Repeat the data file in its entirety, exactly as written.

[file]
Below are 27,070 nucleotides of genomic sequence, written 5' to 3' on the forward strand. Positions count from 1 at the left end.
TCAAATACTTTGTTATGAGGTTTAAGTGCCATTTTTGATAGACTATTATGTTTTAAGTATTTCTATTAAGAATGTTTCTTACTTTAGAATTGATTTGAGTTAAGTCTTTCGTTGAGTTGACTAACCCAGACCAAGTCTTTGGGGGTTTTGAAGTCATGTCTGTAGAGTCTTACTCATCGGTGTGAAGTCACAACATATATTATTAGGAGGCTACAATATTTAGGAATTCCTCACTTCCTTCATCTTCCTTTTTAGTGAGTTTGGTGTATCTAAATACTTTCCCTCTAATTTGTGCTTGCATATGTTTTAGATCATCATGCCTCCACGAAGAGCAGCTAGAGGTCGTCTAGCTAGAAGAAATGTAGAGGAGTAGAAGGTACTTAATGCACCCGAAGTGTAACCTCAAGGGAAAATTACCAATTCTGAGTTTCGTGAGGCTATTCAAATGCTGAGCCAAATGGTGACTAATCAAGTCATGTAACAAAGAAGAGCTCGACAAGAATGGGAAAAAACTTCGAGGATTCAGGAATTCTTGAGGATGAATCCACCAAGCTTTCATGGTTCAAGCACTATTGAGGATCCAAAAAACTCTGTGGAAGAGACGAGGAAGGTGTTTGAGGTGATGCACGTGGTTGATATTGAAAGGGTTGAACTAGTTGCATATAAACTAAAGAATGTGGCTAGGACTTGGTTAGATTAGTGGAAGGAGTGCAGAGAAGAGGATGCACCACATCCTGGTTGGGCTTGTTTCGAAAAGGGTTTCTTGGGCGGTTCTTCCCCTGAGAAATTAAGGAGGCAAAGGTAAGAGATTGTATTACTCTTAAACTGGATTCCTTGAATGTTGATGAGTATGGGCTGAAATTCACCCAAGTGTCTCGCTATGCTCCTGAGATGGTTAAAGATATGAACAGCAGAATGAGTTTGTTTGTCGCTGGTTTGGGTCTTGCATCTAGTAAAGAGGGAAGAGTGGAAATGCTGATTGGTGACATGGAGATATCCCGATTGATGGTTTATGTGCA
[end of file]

Below are 27,070 nucleotides of genomic sequence, written 5' to 3' on the forward strand. Positions count from 1 at the left end.
TCAAATACTTTGTTATGAGGTTTAAGTGCCATTTTTGATAGACTATTATGTTTTAAGTATTTCTATTAAGAATGTTTCTTACTTTAGAATTGATTTGAGTTAAGTCTTTCGTTGAGTTGACTAACCCAGACCAAGTCTTTGGGGGTTTTGAAGTCATGTCTGTAGAGTCTTACTCATCGGTGTGAAGTCACAACATATATTATTAGGAGGCTACAATATTTAGGAATTCCTCACTTCCTTCATCTTCCTTTTTAGTGAGTTTGGTGTATCTAAATACTTTCCCTCTAATTTGTGCTTGCATATGTTTTAGATCATCATGCCTCCACGAAGAGCAGCTAGAGGTCGTCTAGCTAGAAGAAATGTAGAGGAGTAGAAGGTACTTAATGCACCCGAAGTGTAACCTCAAGGGAAAATTACCAATTCTGAGTTTCGTGAGGCTATTCAAATGCTGAGCCAAATGGTGACTAATCAAGTCATGTAACAAAGAAGAGCTCGACAAGAATGGGAAAAAACTTCGAGGATTCAGGAATTCTTGAGGATGAATCCACCAAGCTTTCATGGTTCAAGCACTATTGAGGATCCAAAAAACTCTGTGGAAGAGACGAGGAAGGTGTTTGAGGTGATGCACGTGGTTGATATTGAAAGGGTTGAACTAGTTGCATATAAACTAAAGAATGTGGCTAGGACTTGGTTAGATTAGTGGAAGGAGTGCAGAGAAGAGGATGCACCACATCCTGGTTGGGCTTGTTTCGAAAAGGGTTTCTTGGGCGGTTCTTCCCCTGAGAAATTAAGGAGGCAAAGGTAAGAGATTGTATTACTCTTAAACTGGATTCCTTGAATGTTGATGAGTATGGGCTGAAATTCACCCAAGTGTCTCGCTATGCTCCTGAGATGGTTAAAGATATGAACAGCAGAATGAGTTTGTTTGTCGCTGGTTTGGGTCTTGCATCTAGTAAAGAGGGAAGAGTGGAAATGCTGATTGGTGACATGGAGATATCCCGATTGATGGTTTATGTGCA